Thorn 9800 Chassis
Model: Ferguson 3749
Original List Price : £260
Intergrated Circuits: Yes
CRT: A56 611X
Read how this TV stood up against other similar sets in an original 1979 test report here
I’m tempted to say this set is rare, then again that mantle is often misused, frequently given to the likes of 1950’s Bush TV22’s and we all know how “un-rare” they are, turning up with never ending regularity. However I might dare venture to say a Thorn 9800 series chassis is far more deserving of the title “rare”. Especially when placed alongside Thorns other stable of chassis’ such as the 2000, 3000, 3500, 8000, 8500 etc all which turn up from time to time and many existing in private collections.
So yes, I’m going to stick my neck out and say the 9800 is indeed a rare chassis, not as rare as the mythical and extinct 4000 series but all the same rare. The 9800 filled a gap, a final chassis between the 9K series and the eagerly awaited TX series, which went on to do so well for Thorn. Sadly the 9800 chassis would appear to be unloved by much of the trade, well I’m not in the trade, I collect all things Thorn, there has to be one in the collection so I’ll give one some love. The fact they were a short run before the TX and not loved by the trade, might that account for the relatively small number that survive?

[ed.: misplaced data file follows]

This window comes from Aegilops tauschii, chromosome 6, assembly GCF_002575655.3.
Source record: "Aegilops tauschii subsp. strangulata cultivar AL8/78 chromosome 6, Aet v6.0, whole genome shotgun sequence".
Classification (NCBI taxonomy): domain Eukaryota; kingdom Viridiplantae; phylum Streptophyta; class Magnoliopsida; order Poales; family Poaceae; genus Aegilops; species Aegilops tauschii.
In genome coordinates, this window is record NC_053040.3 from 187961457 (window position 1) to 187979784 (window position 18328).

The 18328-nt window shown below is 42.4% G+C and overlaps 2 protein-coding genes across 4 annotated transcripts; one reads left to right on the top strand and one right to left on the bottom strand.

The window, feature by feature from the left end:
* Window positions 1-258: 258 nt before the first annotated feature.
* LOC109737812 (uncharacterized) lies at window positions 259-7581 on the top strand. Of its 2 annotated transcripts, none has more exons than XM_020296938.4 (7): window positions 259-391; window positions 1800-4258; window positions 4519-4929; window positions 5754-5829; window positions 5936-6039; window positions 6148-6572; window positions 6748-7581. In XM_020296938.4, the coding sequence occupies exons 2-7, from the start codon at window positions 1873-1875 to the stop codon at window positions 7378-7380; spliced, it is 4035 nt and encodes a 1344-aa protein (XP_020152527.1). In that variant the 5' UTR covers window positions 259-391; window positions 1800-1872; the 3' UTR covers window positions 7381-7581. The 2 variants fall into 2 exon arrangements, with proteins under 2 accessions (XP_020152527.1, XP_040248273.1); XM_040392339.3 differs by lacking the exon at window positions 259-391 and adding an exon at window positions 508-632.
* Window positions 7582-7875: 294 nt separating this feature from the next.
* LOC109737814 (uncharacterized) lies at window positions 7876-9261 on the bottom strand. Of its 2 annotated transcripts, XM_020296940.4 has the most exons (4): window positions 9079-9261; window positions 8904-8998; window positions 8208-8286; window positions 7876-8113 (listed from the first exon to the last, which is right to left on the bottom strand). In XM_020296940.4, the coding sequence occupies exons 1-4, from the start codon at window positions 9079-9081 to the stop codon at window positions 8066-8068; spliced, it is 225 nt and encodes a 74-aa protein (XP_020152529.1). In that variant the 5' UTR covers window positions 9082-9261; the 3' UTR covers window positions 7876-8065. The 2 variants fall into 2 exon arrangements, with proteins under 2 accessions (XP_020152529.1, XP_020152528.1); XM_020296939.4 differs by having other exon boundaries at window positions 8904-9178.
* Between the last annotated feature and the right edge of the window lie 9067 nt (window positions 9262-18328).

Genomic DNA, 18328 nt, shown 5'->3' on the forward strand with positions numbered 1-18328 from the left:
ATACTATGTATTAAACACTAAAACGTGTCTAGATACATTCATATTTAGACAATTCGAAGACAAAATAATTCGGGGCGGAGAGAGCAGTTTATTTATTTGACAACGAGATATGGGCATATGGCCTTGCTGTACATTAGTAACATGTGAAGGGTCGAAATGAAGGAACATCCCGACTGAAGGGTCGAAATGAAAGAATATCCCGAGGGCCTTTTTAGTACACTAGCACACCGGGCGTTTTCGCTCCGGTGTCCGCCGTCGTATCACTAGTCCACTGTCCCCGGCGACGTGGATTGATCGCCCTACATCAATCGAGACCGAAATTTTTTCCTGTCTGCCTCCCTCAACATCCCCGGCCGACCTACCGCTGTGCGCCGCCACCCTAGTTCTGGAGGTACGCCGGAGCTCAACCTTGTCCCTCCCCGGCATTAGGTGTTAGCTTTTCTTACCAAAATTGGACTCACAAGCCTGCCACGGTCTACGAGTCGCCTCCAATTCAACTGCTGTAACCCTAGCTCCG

Those of you who are observant and partially familiar with Thorn stable, might at first glance be forgiven for thinking it was an 8500/8800 chassis. The 9800 series chassis does bear a remarkable resemblance to the 8800. Indeed it has very similar panels but there is one important difference. Whereas the 8800 derived its 45V rail from the mains, the 9800 45V rail is supplied via the line output transformer. This is where the set employs an “Inertia start” circuit and as such makes fault finding a little different on this chassis. Unlike the 8800, the 9800 has a separate line output stage panel with a diode-split LOPT.
This particular set up on my bench stinks of fags and is covered in a nicotine-tastic sticky coating, Mmmm lovely! 🙂
Other than having succumbed to a 40 a day habit, it looks to be in overall good condition and initial inspection suggests for the most part, untouched. Now for the story of it returning back to working order. How it all might unfold remains to be seen, perhaps you might like to follow the journey over the coming weeks. No doubt at some point a youtube video will ensue.
For now, some pictures……
Update 1: First Things First, Check The CRT
Oh dear!! Not looking good, I’ll leave it cooking on a raised heater to see if things improve. If not then a clean and balance, failing that maybe a full rejuvenate. Otherwise it will have to be a new A56 120X.
The CRT did not improve being left on for a while or with a higher heater voltage (8.3) to warm up the cathode to boil off the crud exposing a new emmissive layer . Next I tried the clean and balance, this also gave zero improvement. Finally I decided to rejuvenate, this worked.